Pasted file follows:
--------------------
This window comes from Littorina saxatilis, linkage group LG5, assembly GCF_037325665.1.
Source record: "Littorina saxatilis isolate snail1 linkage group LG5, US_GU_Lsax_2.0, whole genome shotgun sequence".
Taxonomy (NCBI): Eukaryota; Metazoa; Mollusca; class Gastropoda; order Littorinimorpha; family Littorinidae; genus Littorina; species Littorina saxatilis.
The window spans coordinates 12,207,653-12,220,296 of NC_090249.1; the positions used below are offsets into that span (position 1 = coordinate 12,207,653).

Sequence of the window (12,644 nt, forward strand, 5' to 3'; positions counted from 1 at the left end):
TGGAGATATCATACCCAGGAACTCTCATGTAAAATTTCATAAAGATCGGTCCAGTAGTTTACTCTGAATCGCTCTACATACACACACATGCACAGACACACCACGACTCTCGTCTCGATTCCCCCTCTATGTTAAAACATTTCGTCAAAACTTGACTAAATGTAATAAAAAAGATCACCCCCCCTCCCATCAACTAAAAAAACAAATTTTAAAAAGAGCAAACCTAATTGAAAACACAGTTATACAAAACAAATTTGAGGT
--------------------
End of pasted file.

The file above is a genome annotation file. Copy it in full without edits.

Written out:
This window comes from Littorina saxatilis, linkage group LG5, assembly GCF_037325665.1.
Source record: "Littorina saxatilis isolate snail1 linkage group LG5, US_GU_Lsax_2.0, whole genome shotgun sequence".
Taxonomy (NCBI): Eukaryota; Metazoa; Mollusca; class Gastropoda; order Littorinimorpha; family Littorinidae; genus Littorina; species Littorina saxatilis.
The window spans coordinates 12,207,653-12,220,296 of NC_090249.1; the positions used below are offsets into that span (position 1 = coordinate 12,207,653).

Sequence of the window (12,644 nt, forward strand, 5' to 3'; positions counted from 1 at the left end):
TGGAGATATCATACCCAGGAACTCTCATGTAAAATTTCATAAAGATCGGTCCAGTAGTTTACTCTGAATCGCTCTACATACACACACATGCACAGACACACCACGACTCTCGTCTCGATTCCCCCTCTATGTTAAAACATTTCGTCAAAACTTGACTAAATGTAATAAAAAAGATCACCCCCCCTCCCATCAACTAAAAAAACAAATTTTAAAAAGAGCAAACCTAATTGAAAACACAGTTATACAAAACAAATTTGAGGT